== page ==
This editorial is from Bloomberg View:

In a crowded field, Education Secretary Betsy DeVos has emerged as the least popular member of President Donald Trump’s administration. Her support of the for-profit college industry at the expense of students is unlikely to improve her standing.

Under President Barack Obama, the government took steps to impose greater accountability on the industry and protect students from predatory schools. The policy is both just and cost-effective: For-profit schools saddle students with more debt and lead to higher default rates than traditional schools.

In 2016, the department issued the gainful-employment rule, which requires any educational program receiving federal student aid to demonstrate that its graduates earn enough money to pay back their loans. It also makes the schools responsible for paying back the federal government if student borrowers demonstrate they’ve been misled.

DeVos wants to reverse those reforms. Last summer she announced plans to rewrite both sets of regulations. Meanwhile, the Education Department is actively undermining the rules already on the books.

In July, DeVos delayed enforcement of the gainful-employment rule until next summer — a reprieve for more than 800 programs that had failed to meet minimum debt-to-earnings benchmarks. The department has extended the appeals process for failing programs. And it has blocked for two more years the measures that would help defrauded borrowers get out from under their student debts.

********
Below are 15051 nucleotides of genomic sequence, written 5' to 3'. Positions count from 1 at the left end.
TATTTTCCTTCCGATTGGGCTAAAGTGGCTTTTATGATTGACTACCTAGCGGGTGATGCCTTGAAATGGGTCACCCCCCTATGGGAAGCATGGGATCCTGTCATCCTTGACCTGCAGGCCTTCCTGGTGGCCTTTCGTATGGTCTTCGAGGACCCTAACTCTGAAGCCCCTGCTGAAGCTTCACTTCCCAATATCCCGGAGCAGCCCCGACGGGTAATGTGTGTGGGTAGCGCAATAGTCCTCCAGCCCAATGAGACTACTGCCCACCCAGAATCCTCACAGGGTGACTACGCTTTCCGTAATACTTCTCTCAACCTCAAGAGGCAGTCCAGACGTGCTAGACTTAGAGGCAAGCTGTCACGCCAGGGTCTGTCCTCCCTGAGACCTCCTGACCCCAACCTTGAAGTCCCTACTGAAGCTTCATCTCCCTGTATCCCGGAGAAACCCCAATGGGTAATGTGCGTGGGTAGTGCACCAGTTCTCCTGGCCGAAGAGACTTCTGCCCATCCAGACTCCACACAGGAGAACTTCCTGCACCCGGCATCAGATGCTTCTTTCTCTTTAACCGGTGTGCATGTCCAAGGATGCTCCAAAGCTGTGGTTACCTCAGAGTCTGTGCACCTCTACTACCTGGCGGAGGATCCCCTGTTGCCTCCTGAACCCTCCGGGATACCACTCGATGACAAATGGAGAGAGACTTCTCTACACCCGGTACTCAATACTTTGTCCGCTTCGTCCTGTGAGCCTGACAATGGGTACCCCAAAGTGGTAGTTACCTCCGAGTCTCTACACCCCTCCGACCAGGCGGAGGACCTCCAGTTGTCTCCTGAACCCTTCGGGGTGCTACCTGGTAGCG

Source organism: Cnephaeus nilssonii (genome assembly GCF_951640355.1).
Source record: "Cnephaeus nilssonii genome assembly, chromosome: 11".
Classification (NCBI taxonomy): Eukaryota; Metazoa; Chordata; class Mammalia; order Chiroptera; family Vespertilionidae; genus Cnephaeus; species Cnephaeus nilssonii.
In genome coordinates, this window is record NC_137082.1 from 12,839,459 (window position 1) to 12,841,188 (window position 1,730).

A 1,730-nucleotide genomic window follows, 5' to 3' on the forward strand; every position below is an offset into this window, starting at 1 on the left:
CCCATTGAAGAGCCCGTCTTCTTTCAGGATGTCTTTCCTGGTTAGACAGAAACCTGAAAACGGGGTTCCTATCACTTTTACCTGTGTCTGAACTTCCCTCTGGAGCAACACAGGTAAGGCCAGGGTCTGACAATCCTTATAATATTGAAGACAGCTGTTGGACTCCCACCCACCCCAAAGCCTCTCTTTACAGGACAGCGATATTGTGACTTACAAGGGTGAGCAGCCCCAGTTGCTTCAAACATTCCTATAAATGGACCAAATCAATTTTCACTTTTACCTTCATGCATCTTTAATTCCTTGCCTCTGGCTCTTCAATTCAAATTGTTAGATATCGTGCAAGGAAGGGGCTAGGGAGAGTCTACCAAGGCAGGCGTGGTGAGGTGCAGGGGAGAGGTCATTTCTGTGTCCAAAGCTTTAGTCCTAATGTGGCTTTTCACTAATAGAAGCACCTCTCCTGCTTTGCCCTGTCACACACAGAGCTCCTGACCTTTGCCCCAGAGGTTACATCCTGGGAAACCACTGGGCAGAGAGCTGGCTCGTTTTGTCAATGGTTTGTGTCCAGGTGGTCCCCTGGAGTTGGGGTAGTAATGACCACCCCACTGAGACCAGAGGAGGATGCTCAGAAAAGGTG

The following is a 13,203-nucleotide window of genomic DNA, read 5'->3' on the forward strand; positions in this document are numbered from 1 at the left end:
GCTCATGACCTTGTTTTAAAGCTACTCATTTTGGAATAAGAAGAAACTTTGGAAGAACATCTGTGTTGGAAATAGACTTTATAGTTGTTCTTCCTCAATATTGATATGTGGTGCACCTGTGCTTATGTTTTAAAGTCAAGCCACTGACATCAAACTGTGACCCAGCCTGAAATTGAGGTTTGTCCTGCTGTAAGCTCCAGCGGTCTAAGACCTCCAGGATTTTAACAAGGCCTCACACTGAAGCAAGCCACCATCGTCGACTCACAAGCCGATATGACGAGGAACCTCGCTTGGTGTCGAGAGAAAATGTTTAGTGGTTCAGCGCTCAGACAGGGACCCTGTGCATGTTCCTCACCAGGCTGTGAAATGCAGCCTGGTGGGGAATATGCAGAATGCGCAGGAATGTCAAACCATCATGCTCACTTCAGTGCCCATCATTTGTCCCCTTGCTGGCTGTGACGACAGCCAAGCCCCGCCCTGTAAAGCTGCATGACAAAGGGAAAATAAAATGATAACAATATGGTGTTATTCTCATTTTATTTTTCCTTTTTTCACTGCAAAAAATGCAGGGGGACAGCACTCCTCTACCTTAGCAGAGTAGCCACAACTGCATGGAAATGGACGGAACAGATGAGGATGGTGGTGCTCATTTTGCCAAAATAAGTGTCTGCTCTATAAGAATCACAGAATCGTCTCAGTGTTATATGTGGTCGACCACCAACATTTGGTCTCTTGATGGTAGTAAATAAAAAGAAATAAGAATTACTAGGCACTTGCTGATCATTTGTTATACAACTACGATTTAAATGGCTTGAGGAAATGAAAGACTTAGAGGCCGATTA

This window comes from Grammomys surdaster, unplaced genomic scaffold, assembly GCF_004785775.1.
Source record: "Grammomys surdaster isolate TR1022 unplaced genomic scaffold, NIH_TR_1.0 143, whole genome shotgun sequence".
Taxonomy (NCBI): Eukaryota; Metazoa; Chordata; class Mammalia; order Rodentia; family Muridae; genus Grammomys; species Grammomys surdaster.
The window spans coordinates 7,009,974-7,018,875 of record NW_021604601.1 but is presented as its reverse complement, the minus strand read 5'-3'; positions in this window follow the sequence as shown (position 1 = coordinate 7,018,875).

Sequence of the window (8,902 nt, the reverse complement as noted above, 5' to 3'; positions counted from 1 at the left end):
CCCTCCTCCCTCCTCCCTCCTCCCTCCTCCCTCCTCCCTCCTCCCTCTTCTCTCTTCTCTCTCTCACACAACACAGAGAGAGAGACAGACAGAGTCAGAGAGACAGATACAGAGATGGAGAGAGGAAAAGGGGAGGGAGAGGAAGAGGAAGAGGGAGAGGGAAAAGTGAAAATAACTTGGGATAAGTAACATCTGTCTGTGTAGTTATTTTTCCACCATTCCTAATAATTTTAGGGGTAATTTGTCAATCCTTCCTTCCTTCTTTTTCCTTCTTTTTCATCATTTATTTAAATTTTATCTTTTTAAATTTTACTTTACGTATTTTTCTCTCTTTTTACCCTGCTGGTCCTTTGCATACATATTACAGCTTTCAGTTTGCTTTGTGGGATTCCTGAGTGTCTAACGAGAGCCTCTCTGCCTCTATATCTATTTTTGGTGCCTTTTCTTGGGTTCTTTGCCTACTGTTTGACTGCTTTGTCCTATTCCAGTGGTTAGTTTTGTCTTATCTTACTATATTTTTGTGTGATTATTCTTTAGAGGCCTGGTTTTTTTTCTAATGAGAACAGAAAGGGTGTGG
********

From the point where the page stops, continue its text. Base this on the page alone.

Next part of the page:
In the meantime, the government has delayed processing any of the 87,000 claims from students who’ve requested discharge of their loans under the existing law and is considering a plan that would make defrauded students pay back a portion of their loans rather than receive full relief. The impasse has prevented some victims from getting mortgages, passing employer background checks or resuming their educations at other schools. The Education Department says these changes will save taxpayers as much as $46 million a year.

But in the long run, holding for-profit colleges accountable for predatory and misleading practices will save the public even more.

Weakening the government’s oversight of the for-profit education market is a bad deal for students and taxpayers alike.